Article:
By some estimates the total freight for the U.S. federal regulatory burden is $3 trillion annually. That covers everything from the costs of the reams of paperwork employers fill out to satisfy bureaucrats who never read any of it to lost productivity and investment.
To those who make up the regulatory state, which includes not just federal bureaucrats but also attorneys, academics, scientists, researchers and actuaries to name but a few archetypes, the real costs of what they propose are ancillary concerns. The fact that their labors are being undertaken in the name of the people, of the consumer, of the children, at heart is enough to allow them to sleep peacefully.
Whether all that regulation is worth the cost is a question that should be asked before every decision on such matters is made. Unfortunately it is not asked often enough, meaning the economy is regularly saddled with expensive rules that do not produce benefits that outweigh the costs. It's the kind of thing that happens all the time. Federal courts and commissions and administrative law judges take actions that change the scope of American commerce through preemption and through enforcement in ways that often work against the very interests these same regulations are supposed to protect.
In one ongoing case, the U.S. International Trade Commission has been asked by NVidia Corp., to determine whether Samsung Electronics Co., and Qualcomm, Inc., infringed on patents it owned when manufacturing the graphics processors in the popular Galaxy line of smartphones and some tablets. On the surface it seems straightforward: Did they, or didn't they? Dig a little deeper and you'll see it's not so simple.
Patents are an important part of American commerce. In fact they are so important the founders wrote their protection into the U.S. Constitution. But what is being advertised as a patent dispute may more accurately be described as a disagreement over licensing and the revenues to be garnered from it.
What NVidia wants is for the U.S. ITC to determine an infringement has occurred and to then issue an exclusion order, meaning Samsung would not be able to sell any devices in the United States that contain the aforementioned processors. Late last month, the ITC staff recommended to the members of the commission, who will make the final determination later in the year, probably in October, that Samsung and Qualcomm be cleared.
This is the right move. NVidia does not make products that compete directly with Samsung, which makes the ITC an odd choice of venue unless, as some analysts have suggested, the real goal is to strengthen NVidia's negotiating position in the licensing dispute. In this scenario, NVidia is banking that the threat of a possible exclusion order on Samsung's products would provide enough leverage that the smartphone manufacturer would cry "uncle" on the licensing fees.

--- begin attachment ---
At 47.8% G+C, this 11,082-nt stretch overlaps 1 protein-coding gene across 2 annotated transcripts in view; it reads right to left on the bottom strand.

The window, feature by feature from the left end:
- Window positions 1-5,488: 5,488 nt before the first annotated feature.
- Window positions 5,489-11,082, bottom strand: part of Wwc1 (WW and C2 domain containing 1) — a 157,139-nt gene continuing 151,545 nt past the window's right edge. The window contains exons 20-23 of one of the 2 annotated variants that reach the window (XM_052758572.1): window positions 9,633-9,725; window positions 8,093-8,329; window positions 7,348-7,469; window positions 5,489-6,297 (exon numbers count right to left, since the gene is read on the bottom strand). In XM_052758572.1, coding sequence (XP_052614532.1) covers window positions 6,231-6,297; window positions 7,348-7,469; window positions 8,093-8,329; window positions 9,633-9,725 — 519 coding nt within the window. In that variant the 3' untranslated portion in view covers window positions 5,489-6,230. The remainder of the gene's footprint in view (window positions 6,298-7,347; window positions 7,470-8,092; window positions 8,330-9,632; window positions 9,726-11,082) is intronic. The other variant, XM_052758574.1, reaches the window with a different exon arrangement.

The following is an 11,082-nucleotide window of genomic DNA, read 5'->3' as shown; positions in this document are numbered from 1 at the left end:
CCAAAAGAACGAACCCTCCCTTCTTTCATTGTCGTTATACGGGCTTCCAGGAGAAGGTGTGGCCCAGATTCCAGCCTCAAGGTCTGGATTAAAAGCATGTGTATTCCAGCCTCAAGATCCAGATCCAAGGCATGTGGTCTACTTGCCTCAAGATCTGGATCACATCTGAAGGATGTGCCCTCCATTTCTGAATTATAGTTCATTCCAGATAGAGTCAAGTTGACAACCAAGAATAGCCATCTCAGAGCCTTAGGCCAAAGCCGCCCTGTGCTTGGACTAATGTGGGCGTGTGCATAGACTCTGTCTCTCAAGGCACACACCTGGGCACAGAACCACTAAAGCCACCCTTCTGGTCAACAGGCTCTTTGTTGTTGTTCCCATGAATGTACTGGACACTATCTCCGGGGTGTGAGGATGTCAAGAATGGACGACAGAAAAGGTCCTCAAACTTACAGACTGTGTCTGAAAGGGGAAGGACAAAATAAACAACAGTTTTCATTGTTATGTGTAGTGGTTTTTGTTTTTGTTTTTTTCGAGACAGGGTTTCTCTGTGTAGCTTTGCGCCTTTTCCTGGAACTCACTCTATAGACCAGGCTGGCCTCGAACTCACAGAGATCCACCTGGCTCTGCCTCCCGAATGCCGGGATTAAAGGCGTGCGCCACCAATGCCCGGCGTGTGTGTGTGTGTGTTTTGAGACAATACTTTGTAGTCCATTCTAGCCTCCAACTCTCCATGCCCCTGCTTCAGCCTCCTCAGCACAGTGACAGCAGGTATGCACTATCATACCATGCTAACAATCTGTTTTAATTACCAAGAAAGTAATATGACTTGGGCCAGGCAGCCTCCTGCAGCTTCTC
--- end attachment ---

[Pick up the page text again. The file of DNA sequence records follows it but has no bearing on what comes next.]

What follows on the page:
If an exclusion order were issued, consumers can expect a shortage of mobile phones to hit rapidly. Samsung is a leading provider of smartphones — nearly one in four smartphones sold in 2014 was a Samsung device — releases numerous new devices each year, and continually develops new features to make phones smarter. A shortage would leave consumers with fewer choices at fewer price points — all of which would drive up the cost of phones and tablets.
Other providers could not fill the gap — even if they really wanted to. The lead time required to step up production is just too long for it to make much of a difference given the diversity of carriers and markets that now exist and continue to grow. Just about everyone would be affected.
Licensing disagreements, for this is what the NVidia case really amounts to, should be settled in the board room not by the government. Using patents as a fig leaf for the dispute doesn't make the fight any more legitimate.
The whole business illustrates how badly the U.S. economy is over-regulated. If strategies for securing government intervention in order to squeeze the competition and the clients into giving better deals have become the order of the day then we all need to take a good long look at what we have wrought. These burdens will stifle innovation, kill jobs and deny consumers the choices they have every right to be able to make whenever new technologies come about.
Peter Roff is a former political analyst for United Press International who now provides commentary on public policy issues for One America News. Thinking of submitting an op-ed to the Washington Examiner? Be sure to read our guidelines on submissions.